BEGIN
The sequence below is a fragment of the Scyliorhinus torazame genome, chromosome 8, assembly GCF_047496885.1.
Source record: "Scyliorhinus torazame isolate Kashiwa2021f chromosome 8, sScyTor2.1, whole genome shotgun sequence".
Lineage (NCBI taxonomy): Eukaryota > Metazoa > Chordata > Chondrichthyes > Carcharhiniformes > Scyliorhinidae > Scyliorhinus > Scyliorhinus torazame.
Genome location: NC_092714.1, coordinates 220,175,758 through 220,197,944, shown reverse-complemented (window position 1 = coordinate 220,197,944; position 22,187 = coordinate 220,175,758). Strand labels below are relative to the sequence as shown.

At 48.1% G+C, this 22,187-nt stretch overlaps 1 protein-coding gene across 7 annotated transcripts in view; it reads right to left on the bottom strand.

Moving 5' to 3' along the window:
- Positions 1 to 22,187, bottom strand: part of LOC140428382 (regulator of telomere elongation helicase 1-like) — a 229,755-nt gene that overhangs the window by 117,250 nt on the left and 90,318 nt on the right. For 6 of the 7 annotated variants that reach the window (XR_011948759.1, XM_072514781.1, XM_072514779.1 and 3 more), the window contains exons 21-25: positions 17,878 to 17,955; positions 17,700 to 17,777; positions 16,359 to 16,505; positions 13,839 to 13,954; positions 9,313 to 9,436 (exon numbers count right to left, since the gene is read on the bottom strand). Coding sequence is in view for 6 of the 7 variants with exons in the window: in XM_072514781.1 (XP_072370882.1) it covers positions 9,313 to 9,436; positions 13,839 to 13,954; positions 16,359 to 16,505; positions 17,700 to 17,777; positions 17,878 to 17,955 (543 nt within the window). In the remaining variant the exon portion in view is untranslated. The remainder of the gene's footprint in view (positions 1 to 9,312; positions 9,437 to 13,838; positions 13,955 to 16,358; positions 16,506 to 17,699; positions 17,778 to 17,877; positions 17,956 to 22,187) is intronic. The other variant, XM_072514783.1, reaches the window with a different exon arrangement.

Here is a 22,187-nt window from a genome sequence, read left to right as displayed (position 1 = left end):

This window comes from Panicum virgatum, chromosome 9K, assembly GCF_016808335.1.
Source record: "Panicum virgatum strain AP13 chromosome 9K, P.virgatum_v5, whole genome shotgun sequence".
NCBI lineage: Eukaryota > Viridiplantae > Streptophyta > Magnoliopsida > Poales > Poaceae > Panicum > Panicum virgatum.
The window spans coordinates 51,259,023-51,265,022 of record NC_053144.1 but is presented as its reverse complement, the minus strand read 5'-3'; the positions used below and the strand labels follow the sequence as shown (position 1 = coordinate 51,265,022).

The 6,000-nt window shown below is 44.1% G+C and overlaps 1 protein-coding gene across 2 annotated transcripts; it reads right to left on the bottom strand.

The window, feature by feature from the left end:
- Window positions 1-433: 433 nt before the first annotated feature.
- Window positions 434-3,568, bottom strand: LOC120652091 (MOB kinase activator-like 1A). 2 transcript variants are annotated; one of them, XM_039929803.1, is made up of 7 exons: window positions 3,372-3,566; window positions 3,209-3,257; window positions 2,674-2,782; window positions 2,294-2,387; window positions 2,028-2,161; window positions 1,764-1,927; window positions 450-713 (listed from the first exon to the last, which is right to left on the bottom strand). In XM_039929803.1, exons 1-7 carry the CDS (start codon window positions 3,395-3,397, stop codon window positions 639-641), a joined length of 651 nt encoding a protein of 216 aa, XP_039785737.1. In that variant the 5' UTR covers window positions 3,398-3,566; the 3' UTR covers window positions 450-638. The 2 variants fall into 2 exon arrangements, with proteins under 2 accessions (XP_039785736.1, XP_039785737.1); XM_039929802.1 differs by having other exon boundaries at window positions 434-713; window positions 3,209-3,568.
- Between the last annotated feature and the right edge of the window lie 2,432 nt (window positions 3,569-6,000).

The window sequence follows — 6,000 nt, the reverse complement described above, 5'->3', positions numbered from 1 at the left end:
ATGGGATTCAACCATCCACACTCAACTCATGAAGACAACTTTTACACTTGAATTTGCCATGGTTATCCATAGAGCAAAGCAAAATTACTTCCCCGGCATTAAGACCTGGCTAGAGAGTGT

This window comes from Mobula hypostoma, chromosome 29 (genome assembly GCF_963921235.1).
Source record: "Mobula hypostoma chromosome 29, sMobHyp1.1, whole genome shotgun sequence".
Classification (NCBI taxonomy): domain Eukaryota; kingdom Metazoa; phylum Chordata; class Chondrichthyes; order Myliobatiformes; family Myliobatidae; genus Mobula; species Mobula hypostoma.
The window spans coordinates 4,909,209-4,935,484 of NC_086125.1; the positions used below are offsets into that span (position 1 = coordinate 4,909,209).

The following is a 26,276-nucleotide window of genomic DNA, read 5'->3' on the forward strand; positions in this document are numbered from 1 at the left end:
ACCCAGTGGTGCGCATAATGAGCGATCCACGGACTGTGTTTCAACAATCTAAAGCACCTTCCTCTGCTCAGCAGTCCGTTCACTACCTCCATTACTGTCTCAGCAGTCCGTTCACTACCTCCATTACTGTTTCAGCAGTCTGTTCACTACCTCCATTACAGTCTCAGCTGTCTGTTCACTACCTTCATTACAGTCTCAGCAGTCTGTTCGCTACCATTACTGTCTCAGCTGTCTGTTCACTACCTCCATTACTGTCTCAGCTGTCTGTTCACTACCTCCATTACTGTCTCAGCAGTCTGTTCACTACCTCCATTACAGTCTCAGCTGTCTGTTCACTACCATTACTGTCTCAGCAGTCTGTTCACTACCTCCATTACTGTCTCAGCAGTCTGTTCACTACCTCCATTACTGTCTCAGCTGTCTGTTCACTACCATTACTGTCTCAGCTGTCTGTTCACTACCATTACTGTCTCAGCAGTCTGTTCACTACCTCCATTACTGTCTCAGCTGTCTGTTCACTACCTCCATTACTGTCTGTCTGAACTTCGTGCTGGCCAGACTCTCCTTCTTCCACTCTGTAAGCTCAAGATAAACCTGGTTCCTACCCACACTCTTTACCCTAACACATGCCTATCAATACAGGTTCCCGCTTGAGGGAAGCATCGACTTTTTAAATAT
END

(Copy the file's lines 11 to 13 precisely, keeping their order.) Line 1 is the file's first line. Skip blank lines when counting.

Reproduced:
NCBI lineage: Eukaryota > Viridiplantae > Streptophyta > Magnoliopsida > Poales > Poaceae > Panicum > Panicum virgatum.
The window spans coordinates 51,259,023-51,265,022 of record NC_053144.1 but is presented as its reverse complement, the minus strand read 5'-3'; the positions used below and the strand labels follow the sequence as shown (position 1 = coordinate 51,265,022).

The 6,000-nt window shown below is 44.1% G+C and overlaps 1 protein-coding gene across 2 annotated transcripts; it reads right to left on the bottom strand.